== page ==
We define hypokalemia as K+ < 3.5 mmol/l (the lower and upper limits of potassium may vary slightly with respect to local laboratory reference limits). It can be a real potassium deficiency or a simple movement of extracellular potassium into the cells. The potassium values must always be corrected to the ABR values and the shape of the ECG curve.
|The potassium values must always be related to the pH values and the shape of the ECG curve.|
Etiopathogenesis[edit | edit source]
- Transcellular movement of potassium: acute changes in ABR affect the transcellular distribution of potassium. Therefore, both acute MAL and RAL are often accompanied by severe hypokalemia due to the movement of potassium into the cell in exchange for a hydrogen ion.
- Inadequate potassium intake: is a rare cause of hypokalemia today. It has been observed in infants receiving commercially produced low-chlorinated cow's milk; hypochloremic MAL and hypokalemia occurred.
- Losses of potassium by the kidneys: caused by the administration of diuretics , excessive activity of mineralocorticoids , RTA , hyperreninemia, diabetic ketoacidosis .
- Potassium losses from the GIT: vomiting and/or diarrhea.
- A rare cause of hypokalemia is hypokalemic periodic paralysis. It is a disease with AD heredity. The basis is a mutation of the α-1S subunit of the T-tubule calcium channel of the muscle cell or a mutation of the ryanodine receptor, which controls the release of calcium from the sarcoplasmic reticulum.
Clinical picture[edit | edit source]
In general, clinical symptoms depend on the rate of decline in potassium. Acute decline is accompanied by severe symptomatology, chronic deficit is well tolerated.
- Cardiac symptoms: conduction and heart rhythm disorders. On the ECG we find low, flattened to inverted T waves, positive U waves, prolongation of the QT segment. The changes are best seen in II. drain. Supraventricular and ventricular extrasystoles occasionally occur, the risk is potassium < 3 mmol/l.
- Neuromuscular symptoms: muscle weakness to paralysis, including involvement of the respiratory muscles with the development of respiratory insufficiency. Dysfunction of smooth muscles leads to constipation and even paralytic ileus, with potassium < 2 mmol/l, muscle ischemia with subsequent rhabdomyolysis may occur as a result of insufficient vasodilation response to exercise .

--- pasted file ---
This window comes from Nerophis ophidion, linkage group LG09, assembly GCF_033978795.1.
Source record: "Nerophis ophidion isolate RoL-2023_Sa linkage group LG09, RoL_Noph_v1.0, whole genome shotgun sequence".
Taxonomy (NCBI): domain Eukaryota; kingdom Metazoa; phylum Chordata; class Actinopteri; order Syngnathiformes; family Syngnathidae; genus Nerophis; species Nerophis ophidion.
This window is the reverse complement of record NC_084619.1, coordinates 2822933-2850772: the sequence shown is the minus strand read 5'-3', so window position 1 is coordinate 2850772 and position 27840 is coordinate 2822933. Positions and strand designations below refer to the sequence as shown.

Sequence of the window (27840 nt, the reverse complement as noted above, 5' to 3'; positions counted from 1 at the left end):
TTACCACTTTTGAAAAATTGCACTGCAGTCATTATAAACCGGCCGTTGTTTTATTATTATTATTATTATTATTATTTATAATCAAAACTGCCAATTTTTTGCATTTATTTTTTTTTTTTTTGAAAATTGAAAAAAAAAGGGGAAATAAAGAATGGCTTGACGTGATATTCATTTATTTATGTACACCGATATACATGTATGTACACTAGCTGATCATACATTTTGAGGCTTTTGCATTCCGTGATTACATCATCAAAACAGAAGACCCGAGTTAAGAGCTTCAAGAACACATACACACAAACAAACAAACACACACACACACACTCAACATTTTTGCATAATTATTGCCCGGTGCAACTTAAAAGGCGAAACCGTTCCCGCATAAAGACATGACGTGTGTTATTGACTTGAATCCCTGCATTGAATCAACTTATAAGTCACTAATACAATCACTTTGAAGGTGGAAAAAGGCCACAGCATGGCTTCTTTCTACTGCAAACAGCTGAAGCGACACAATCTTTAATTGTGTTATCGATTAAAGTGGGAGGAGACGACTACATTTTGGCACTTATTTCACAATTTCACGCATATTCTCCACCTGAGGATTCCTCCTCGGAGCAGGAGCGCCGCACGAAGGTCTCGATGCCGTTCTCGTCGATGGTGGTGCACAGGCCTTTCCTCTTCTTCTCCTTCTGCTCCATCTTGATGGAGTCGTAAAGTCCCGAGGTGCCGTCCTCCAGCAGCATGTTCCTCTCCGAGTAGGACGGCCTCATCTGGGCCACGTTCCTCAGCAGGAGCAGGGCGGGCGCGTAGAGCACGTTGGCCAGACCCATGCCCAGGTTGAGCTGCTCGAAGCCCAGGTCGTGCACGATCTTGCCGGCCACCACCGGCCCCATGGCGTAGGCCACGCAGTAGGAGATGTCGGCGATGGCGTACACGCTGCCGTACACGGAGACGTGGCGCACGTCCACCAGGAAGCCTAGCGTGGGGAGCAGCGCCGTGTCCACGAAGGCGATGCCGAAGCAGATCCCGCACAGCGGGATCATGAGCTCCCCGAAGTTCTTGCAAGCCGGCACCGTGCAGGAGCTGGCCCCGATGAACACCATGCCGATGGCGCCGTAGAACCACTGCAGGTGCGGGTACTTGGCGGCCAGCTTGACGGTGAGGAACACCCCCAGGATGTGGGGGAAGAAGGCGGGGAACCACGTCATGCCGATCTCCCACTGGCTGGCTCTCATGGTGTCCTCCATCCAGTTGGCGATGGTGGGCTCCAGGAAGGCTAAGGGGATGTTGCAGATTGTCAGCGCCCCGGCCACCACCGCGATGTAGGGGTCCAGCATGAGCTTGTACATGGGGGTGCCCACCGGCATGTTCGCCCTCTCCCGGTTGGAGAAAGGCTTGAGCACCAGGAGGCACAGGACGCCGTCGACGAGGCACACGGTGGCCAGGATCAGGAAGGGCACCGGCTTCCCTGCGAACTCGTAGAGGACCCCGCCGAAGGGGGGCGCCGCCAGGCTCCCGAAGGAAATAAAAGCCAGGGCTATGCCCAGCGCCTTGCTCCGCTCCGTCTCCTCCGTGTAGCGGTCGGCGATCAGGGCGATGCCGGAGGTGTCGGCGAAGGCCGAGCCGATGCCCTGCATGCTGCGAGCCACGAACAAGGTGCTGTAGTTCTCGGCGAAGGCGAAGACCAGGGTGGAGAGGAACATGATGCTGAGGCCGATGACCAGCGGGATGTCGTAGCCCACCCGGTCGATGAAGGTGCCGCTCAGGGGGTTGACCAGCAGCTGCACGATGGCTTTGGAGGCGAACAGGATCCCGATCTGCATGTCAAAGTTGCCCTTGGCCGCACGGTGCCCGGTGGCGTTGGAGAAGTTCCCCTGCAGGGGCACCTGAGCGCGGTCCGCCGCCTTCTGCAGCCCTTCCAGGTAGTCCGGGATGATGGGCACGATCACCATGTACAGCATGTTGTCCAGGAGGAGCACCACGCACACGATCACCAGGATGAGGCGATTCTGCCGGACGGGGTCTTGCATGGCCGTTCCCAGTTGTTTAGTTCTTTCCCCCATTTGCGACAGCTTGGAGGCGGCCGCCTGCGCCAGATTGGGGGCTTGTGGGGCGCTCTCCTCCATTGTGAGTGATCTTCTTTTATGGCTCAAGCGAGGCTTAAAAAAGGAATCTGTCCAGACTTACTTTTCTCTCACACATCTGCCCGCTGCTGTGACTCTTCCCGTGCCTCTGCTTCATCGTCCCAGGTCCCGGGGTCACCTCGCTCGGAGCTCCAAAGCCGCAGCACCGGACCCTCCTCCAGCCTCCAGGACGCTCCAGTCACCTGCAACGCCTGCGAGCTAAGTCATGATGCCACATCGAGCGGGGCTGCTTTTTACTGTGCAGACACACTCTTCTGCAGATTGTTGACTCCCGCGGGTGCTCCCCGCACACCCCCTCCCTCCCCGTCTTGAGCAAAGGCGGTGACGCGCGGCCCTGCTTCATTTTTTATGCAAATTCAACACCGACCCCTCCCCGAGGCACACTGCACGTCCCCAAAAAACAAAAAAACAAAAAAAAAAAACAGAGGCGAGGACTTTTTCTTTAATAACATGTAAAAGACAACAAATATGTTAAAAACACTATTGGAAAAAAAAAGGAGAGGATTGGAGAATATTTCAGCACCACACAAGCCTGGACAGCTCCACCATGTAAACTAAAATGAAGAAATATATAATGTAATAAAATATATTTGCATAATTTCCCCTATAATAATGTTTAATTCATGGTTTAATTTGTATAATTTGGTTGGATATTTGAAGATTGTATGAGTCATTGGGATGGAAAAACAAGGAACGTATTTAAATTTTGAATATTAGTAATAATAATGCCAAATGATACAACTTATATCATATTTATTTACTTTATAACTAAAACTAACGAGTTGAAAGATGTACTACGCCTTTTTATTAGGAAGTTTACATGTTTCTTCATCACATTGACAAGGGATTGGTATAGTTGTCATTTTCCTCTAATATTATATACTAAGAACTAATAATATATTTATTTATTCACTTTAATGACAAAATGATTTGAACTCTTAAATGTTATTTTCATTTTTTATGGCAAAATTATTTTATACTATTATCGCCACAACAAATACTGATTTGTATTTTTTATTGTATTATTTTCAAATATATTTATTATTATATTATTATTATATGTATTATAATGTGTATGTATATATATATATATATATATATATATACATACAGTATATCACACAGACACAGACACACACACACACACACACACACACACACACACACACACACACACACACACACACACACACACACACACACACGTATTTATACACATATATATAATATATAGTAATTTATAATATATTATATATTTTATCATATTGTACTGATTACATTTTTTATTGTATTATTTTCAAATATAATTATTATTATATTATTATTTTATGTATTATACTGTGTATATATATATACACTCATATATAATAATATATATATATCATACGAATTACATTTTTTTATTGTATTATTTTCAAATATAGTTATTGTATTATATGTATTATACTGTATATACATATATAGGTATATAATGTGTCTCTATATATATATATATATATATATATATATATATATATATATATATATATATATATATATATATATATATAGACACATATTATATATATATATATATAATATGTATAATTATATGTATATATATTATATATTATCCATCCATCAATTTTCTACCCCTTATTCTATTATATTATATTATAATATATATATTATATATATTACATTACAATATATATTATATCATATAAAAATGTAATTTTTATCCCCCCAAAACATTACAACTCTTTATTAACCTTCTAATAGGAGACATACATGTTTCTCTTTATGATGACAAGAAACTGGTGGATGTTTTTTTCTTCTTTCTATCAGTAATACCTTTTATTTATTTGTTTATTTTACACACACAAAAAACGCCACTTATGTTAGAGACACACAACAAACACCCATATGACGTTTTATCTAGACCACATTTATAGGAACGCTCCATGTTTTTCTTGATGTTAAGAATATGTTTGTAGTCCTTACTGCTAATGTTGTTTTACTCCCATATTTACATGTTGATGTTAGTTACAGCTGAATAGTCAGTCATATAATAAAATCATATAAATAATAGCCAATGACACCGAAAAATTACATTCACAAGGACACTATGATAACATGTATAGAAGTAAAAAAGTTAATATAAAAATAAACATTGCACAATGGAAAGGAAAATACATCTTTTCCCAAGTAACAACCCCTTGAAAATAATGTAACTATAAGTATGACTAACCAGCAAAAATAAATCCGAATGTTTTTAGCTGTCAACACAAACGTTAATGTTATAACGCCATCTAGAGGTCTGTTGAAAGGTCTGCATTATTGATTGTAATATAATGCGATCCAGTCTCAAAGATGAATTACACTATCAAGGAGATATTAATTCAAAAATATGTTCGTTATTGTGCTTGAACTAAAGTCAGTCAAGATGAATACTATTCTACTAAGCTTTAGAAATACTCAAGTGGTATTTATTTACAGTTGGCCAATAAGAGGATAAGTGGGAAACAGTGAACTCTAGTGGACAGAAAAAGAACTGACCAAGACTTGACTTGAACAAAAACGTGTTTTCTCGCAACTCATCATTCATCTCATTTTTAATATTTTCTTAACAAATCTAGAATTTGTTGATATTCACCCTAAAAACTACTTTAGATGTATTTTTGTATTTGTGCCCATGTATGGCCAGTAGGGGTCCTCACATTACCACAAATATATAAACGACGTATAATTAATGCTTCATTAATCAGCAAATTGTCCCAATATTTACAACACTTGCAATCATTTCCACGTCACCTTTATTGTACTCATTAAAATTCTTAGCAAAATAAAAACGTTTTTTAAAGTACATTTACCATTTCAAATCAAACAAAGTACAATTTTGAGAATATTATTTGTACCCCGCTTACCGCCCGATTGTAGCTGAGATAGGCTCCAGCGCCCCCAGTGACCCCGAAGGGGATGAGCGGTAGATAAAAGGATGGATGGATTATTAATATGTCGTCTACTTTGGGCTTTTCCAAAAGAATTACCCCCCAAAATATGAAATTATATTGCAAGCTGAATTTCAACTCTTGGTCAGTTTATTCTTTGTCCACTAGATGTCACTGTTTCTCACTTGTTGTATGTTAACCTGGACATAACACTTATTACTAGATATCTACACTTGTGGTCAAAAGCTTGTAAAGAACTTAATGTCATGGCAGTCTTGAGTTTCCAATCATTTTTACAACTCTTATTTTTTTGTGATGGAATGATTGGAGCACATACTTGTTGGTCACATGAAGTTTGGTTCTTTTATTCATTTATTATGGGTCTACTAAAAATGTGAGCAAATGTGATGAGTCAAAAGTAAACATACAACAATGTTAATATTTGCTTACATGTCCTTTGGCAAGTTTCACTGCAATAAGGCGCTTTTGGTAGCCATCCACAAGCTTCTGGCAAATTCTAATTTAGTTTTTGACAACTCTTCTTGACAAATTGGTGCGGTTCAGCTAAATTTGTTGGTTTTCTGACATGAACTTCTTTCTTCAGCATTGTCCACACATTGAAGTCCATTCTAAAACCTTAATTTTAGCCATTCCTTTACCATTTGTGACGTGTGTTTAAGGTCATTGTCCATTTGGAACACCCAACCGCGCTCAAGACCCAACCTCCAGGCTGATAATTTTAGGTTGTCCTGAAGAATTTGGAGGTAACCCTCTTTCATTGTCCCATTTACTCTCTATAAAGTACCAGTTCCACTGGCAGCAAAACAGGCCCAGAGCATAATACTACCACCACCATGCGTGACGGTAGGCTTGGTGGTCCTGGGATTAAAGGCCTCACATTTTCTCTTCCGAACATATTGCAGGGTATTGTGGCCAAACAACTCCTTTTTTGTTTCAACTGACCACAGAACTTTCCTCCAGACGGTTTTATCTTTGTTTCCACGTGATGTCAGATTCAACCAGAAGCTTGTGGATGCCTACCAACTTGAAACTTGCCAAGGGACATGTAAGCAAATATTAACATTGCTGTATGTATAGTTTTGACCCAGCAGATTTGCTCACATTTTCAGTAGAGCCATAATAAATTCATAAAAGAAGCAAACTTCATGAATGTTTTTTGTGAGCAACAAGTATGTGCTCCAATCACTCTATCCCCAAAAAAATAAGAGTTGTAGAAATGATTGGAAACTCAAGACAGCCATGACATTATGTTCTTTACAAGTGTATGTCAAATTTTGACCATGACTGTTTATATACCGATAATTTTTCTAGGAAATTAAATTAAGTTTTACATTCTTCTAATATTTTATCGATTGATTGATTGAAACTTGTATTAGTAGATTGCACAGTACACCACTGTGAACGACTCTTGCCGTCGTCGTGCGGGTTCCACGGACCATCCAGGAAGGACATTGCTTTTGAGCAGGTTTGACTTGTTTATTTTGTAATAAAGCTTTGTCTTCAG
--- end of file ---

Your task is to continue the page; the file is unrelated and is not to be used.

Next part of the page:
- Metabolic manifestations: hypokalemia inhibits the release of insulin , i.e. glucose tolerance decreases. Due to its effect on protein metabolism, chronic hypokalemia is the cause of growth failure.
- Renal manifestations: kaliopenic nephropathy, reduced concentration capacity of the kidneys (polyuria , polydipsia, thirst).
- Endocrine manifestations: the production of aldosterone and insulin decreases, the production of renin increases .
|Potassium changes by about 0.5 to 0.6 mmol/l when the pH changes by about 0.1!|
Summary video[edit | edit source]
Diagnostic algorithm[edit | edit source]
- In the differential diagnosis of hypokalemia, we use values of potassium waste in urine, HR, ABR values and blood pressure.
- K < 3.5 mmol/l + non-constant UK
- familial periodic paralysis
- Transmembrane movement of potassium from ECT to ICT , i.e. the total amount of potassium is normal.
- K < 3.5 mmol/l + UK < 20 mmol/l
- extrarenal losses
- skin loss (e.g. patients with cystic fibrosis)
- losses from the GIT (vomiting, diarrhea)
- reduced supply
- anorexia nervosa
- The total amount of potassium is reduced, UK < 10–20 mmol/l indicates maximum saving of potassium by the kidneys. The current finding of MAC is typical for potassium losses during diarrhea, from stomas, fistulas, etc.
- K < 3.5 mmol/l + UK > 20 mmol/l = renal losses
- normal BP
- The total amount of potassium is reduced, UK > 20 mmol/l, excretion fraction FE-K > 0.3 (the norm is < 0.1) and the ratio U-Na/UK < 1 indicates renal potassium loss. The combination of hypokalemia + MAL + hypertension is a typical finding for primary hyperaldosteronism or hyperreninemia. Accurate determination of the diagnosis requires examination of the renin-angiotensin-aldosterone system . Conversely, the combination of hypokalemia and MAC can indicate RTA, DM ketoacidosis with increased renal potassium loss.
Therapy[edit | edit source]
We fundamentally try to influence the underlying cause of hypokalemia. We always orient ourselves according to ECG and ABR, we never treat potassium "in isolation". In practice, the total potassium deficit is very poorly estimated, so we perform the correction very carefully. In MAL with transmembrane transfer, ABR adjustment is sufficient to correct potassium.
In mild hypokalemia, we prefer after substitution. We serve potassium preparations, fruit (bananas, oranges, dried fruit), juices, tea.
|A true potassium deficiency and the need for its replacement is evidenced by hypokalemia in association with MAC.|
When K < 3 mmol/l in patients with clinical manifestations (neuromuscular, cardiac symptomatology), in patients intolerant to potassium, we correct the deficit iv . To inhibit renal losses of potassium, we use potassium-sparing diuretics (spironolactone, amiloride). These diuretics have only a weak diuretic effect by themselves, so it is advantageous to combine them with loop diuretics (furosemide).
Potassium is given in a concentration of max. 40 mmol/l ( ie max. 2 amp. 7.5% KCl per 10 ml in 500 ml of solution ), a higher concentration leads to the development of phlebitis . We do not exceed a speed of 30 mmol/hour, i.e. a maximum of 0.5 mmol/kg/hour. The usual maximum rate is 20 mmol per hour, and a safe initial bolus is 20 mmol over 30 minutes in an adult.
Links[edit | edit source]
Related articles[edit | edit source]
Source[edit | edit source]
- HAVRÁNEK, Jiří: Dysbalance kalia. (upraveno)
- RYŠAVÁ, Romana, Interní Med. 2006; 9: 385–388